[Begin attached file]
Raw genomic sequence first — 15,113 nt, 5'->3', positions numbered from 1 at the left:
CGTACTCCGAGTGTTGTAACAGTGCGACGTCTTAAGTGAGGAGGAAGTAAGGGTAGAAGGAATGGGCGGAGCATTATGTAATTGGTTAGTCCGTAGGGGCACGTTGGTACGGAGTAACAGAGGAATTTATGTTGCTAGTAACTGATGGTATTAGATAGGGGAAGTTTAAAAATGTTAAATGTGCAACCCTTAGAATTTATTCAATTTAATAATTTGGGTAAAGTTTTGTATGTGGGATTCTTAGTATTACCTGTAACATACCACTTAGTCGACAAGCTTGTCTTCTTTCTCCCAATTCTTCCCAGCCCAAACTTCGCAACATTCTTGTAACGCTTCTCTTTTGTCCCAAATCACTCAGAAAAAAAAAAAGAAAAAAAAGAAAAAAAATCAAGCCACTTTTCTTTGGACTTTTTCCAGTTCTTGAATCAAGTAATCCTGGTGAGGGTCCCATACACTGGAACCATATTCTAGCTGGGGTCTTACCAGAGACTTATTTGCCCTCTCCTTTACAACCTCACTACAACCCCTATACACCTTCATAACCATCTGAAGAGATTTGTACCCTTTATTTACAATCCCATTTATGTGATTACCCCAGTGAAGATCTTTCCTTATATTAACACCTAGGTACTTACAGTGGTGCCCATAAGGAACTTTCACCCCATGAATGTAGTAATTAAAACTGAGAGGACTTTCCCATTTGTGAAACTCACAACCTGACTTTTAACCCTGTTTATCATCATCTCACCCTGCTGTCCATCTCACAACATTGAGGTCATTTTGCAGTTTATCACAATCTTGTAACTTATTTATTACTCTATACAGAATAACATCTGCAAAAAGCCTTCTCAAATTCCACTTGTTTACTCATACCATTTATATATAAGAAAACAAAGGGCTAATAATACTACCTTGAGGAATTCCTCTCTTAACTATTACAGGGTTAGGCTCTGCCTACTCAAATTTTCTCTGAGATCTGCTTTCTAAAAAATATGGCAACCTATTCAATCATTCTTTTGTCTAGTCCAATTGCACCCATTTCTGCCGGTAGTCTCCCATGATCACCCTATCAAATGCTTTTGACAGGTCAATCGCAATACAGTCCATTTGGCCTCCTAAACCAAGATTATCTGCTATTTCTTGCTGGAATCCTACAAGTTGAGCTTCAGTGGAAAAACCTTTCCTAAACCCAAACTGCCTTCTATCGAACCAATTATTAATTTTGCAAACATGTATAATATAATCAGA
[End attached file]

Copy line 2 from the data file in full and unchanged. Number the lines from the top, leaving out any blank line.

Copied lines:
CGTACTCCGAGTGTTGTAACAGTGCGACGTCTTAAGTGAGGAGGAAGTAAGGGTAGAAGGAATGGGCGGAGCATTATGTAATTGGTTAGTCCGTAGGGGCACGTTGGTACGGAGTAACAGAGGAATTTATGTTGCTAGTAACTGATGGTATTAGATAGGGGAAGTTTAAAAATGTTAAATGTGCAACCCTTAGAATTTATTCAATTTAATAATTTGGGTAAAGTTTTGTATGTGGGATTCTTAGTATTACCTGTAACATACCACTTAGTCGACAAGCTTGTCTTCTTTCTCCCAATTCTTCCCAGCCCAAACTTCGCAACATTCTTGTAACGCTTCTCTTTTGTCCCAAATCACTCAGAAAAAAAAAAAGAAAAAAAAGAAAAAAAATCAAGCCACTTTTCTTTGGACTTTTTCCAGTTCTTGAATCAAGTAATCCTGGTGAGGGTCCCATACACTGGAACCATATTCTAGCTGGGGTCTTACCAGAGACTTATTTGCCCTCTCCTTTACAACCTCACTACAACCCCTATACACCTTCATAACCATCTGAAGAGATTTGTACCCTTTATTTACAATCCCATTTATGTGATTACCCCAGTGAAGATCTTTCCTTATATTAACACCTAGGTACTTACAGTGGTGCCCATAAGGAACTTTCACCCCATGAATGTAGTAATTAAAACTGAGAGGACTTTCCCATTTGTGAAACTCACAACCTGACTTTTAACCCTGTTTATCATCATCTCACCCTGCTGTCCATCTCACAACATTGAGGTCATTTTGCAGTTTATCACAATCTTGTAACTTATTTATTACTCTATACAGAATAACATCTGCAAAAAGCCTTCTCAAATTCCACTTGTTTACTCATACCATTTATATATAAGAAAACAAAGGGCTAATAATACTACCTTGAGGAATTCCTCTCTTAACTATTACAGGGTTAGGCTCTGCCTACTCAAATTTTCTCTGAGATCTGCTTTCTAAAAAATATGGCAACCTATTCAATCATTCTTTTGTCTAGTCCAATTGCACCCATTTCTGCCGGTAGTCTCCCATGATCACCCTATCAAATGCTTTTGACAGGTCAATCGCAATACAGTCCATTTGGCCTCCTAAACCAAGATTATCTGCTATTTCTTGCTGGAATCCTACAAGTTGAGCTTCAGTGGAAAAACCTTTCCTAAACCCAAACTGCCTTCTATCGAACCAATTATTAATTTTGCAAACATGTATAATATAATCAGA